A Shared Epistemological View Within Military Intelligence Institutions2017In: The international journal of intelligenca and counter intelligence, ISSN 0885-0607, E-ISSN 1521-0561, Vol. 30, no 1, p. 102-116Article in journal (Refereed)
  • 4.
    Bang, Martin
    Swedish Defence University, Department of Military Studies, Science of Command and Control and Military Technology Division, Military Technology Applications Section.
    Institutional influence on assessments: the institutional analysis and development framework applied to military intelligence2018In: The International Journal of Intelligence, Security, and Public Affairs, ISSN 2380-0992, Vol. 20, no 1, p. 47-70Article in journal (Refereed)
    Abstract [en]

    How can we understand intelligence assessments and intelligence work? The intelligence literature offers several plausible causes of failures and the consequences of such failures. However, there is a direct lack of theories or frameworks that connect these variables, that is, there is an incomplete understanding of both how those variables interact and their underlying mechanisms. Failures as such do only give one part of the picture. Why intelligence succeed is equally if not more important to understand. The military intelligence service from an institutional perspective may help to give this understanding.

    This study connects these variables with Ostrom’s Institutional Analysis and Development (IAD) framework, which yields a model to understand the mechanisms of institutional on the assessment and lays a foundation for a common terminology. The study uses the Swedish military intelligence institution active in Afghanistan between 2008 and 2012 as a case.

  • 5.
    Bang, Martin
    Swedish Defence University, Department of Military Studies, Science of Command and Control and Military Technology Division, Military Technology Applications Section.
    Military intelligence analysis: institutional influence2017Doctoral thesis, comprehensive summary (Other academic)
    Abstract [en]

    Intelligence is vital for the outcome of battles. As long as humans wage war, there will be a need for decision support to military and civilian leaders regarding adversaries or potential adversaries. However, the production of intelligence is neither easy nor without pitfalls. There is a need to better understand the predicaments of intelligence analysis.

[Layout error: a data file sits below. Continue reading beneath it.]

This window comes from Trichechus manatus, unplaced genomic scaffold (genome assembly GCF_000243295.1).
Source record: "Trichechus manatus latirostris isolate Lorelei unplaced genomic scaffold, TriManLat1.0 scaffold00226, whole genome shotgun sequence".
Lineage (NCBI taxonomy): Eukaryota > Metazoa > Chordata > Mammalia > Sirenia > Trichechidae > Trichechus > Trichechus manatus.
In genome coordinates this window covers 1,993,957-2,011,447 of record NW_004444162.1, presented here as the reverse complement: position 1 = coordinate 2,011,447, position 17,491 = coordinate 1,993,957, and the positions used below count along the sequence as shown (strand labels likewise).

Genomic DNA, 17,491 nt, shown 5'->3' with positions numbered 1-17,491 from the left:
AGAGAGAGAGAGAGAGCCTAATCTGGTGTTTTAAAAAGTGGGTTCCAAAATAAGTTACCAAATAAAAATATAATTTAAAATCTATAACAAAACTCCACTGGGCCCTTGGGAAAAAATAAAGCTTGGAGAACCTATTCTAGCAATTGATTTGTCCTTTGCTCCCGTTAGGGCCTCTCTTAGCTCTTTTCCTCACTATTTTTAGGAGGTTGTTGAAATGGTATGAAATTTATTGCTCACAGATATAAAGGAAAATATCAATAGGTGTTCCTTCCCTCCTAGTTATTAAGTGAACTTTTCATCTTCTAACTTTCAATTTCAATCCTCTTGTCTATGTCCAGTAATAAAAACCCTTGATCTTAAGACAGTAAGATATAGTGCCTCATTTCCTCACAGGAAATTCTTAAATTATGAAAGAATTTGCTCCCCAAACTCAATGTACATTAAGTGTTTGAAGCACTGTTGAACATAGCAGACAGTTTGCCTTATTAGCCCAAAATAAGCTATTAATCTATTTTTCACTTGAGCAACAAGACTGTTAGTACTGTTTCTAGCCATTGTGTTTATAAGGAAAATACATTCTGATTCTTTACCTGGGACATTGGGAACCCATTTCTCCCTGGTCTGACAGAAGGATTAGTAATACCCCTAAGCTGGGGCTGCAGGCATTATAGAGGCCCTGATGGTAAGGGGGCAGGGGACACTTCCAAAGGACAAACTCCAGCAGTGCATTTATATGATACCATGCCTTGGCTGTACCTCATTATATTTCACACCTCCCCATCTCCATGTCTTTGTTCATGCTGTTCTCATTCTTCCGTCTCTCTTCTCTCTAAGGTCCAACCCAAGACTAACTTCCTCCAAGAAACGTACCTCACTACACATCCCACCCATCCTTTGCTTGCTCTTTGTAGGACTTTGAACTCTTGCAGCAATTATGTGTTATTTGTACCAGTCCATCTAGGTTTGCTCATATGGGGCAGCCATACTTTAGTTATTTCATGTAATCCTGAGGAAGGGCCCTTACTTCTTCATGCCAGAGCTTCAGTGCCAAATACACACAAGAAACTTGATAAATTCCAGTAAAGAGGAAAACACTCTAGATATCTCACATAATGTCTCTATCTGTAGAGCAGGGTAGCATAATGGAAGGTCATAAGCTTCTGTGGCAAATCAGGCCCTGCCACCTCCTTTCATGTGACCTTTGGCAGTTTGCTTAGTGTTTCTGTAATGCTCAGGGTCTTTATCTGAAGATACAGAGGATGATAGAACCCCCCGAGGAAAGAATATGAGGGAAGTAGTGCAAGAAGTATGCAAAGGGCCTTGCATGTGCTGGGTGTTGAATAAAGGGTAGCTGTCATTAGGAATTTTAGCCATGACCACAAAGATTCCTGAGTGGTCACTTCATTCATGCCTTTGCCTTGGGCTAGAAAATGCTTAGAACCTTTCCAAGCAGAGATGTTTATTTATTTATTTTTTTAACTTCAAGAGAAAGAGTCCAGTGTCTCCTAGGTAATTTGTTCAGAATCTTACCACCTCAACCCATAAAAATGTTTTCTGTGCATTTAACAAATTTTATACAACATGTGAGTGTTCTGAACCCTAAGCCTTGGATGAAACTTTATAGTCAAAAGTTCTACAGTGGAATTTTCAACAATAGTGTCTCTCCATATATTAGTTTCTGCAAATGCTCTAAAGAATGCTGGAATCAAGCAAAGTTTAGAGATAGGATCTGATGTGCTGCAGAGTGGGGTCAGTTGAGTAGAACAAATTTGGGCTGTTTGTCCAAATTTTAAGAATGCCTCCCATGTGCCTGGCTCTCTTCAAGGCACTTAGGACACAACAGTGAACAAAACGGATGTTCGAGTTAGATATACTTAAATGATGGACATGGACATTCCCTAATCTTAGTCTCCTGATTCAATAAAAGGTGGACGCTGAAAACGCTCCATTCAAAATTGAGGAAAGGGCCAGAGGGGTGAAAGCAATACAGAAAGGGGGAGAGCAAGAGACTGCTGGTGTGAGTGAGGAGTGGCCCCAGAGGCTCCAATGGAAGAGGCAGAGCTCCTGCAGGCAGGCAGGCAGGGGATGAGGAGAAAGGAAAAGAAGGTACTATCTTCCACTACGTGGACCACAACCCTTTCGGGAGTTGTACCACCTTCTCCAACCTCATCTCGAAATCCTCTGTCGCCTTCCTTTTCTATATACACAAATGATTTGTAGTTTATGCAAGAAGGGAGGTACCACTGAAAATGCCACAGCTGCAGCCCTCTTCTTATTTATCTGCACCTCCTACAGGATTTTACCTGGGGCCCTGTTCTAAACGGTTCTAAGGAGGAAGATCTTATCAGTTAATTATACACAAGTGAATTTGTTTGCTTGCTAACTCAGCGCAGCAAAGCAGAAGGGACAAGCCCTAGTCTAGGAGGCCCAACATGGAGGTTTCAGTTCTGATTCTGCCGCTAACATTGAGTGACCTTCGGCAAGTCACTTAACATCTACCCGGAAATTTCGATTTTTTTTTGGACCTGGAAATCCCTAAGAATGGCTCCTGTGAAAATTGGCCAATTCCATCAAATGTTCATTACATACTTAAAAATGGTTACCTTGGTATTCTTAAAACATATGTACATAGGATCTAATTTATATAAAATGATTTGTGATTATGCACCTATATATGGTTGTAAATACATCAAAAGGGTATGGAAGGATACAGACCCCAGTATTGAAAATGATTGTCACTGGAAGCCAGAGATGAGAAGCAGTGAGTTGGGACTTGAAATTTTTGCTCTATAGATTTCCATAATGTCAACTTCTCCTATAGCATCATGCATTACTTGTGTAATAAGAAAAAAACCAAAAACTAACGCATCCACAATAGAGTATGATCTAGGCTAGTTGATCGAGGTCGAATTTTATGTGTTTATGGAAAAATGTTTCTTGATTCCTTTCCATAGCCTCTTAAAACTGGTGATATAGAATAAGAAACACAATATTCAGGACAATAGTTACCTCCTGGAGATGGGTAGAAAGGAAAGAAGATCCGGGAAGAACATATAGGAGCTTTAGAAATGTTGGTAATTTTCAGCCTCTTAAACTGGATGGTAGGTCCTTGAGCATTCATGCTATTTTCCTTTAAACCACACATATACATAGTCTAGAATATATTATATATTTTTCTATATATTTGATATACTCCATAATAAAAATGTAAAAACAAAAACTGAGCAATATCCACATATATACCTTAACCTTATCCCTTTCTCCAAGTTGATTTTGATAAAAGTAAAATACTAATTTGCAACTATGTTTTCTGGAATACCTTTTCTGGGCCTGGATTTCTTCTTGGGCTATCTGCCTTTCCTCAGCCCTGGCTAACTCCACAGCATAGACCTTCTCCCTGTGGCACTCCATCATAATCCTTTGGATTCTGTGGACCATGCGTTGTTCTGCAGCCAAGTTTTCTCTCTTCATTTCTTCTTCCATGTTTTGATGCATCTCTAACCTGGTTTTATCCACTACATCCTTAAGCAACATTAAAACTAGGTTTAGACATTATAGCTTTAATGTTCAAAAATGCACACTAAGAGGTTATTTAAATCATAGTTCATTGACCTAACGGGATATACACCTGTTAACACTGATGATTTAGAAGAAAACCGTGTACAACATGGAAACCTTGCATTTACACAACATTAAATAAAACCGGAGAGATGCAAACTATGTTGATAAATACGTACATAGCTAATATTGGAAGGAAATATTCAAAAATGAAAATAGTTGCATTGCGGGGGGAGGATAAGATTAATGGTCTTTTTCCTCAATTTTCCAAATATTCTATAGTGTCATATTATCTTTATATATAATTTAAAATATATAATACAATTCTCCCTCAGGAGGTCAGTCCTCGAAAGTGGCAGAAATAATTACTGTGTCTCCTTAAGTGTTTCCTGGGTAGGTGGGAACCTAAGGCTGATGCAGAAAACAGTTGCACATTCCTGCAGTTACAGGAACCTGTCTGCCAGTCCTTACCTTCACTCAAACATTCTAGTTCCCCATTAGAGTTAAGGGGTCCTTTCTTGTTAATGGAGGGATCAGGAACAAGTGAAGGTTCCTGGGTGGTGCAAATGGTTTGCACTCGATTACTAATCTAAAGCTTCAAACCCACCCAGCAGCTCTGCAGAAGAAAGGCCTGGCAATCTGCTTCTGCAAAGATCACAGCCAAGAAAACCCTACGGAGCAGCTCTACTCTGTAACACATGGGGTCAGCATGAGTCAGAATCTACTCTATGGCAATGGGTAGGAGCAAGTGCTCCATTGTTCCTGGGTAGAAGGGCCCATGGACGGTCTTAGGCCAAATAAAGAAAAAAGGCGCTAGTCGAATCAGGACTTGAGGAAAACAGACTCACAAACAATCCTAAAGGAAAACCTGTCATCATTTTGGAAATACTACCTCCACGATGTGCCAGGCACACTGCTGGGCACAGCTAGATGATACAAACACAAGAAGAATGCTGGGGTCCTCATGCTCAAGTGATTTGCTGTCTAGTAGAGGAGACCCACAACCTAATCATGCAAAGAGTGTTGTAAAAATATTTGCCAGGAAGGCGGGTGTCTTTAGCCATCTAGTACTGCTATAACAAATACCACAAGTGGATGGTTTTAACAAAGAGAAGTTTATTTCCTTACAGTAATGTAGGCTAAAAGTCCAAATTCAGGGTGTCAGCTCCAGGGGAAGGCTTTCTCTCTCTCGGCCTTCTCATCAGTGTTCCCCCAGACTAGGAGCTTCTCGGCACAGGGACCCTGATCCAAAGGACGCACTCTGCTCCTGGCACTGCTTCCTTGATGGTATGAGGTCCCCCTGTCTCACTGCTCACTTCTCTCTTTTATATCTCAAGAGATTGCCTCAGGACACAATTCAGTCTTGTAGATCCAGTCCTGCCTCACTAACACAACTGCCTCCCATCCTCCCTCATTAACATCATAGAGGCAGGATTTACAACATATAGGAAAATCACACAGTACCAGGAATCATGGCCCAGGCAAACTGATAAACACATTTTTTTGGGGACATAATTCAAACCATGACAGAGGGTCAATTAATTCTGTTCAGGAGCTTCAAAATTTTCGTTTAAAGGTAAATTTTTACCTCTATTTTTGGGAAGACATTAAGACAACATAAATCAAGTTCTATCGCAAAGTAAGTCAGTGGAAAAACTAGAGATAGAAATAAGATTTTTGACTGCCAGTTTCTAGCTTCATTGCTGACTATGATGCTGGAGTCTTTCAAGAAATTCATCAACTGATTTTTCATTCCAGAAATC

Intelligence is bureaucratically produced as well as socially constructed and created in a distinct cultural context. The ‘institution’ captures these three aspects of influence. Therefore, with a particular focus on military intelligence, this thesis aims to deepen the understanding regarding institutional influence on intelligence assessments. The literature regarding intelligence has grown steadily over the last three decades. However, theories and frameworks aimed to understand the phenomenon are still sparse. This is even more true for literature regarding contemporary military intelligence. This thesis intends to contribute to bridging these research gaps. This is done by studying the Swedish military intelligence institution from several different perspectives: its rules-in-use, shared beliefs, and the incoming stimuli primarily related to conducting threat assessments.

    More precisely the thesis investigates the use of quantitative methods, doctrines (i.e. the formal rules), and shared beliefs connected to epistemological assumptions and threat assessments. The main contribution of this thesis is that it establishes and describes a casual link between a military intelligence institution and an assessment, by drawing upon rulesin-use and belief systems and their effect on the mental model and consequently the perception of the situation connected to a cognitive bias, and thereby its effect on a given assessment. The thesis makes an effort to render intelligence studies more generalizable, by way of adopting the Institutional Analysis and Development (IAD) framework. The metatheoretical language of the IAD is a promising avenue for explaining and describing the institutional influence on intelligence assessments.

  • 6.
    Bang, Martin
    Swedish Defence University, Department of Military Studies, Military-Technology Division.
    Pitfalls in Military Quantitative Intelligence Analysis: Incident Reporting in a Low Intensity Conflict2016In: Intelligence and national security, ISSN 0268-4527, E-ISSN 1743-9019, Vol. 31, no 1, p. 49-73Article in journal (Refereed)
    Abstract [en]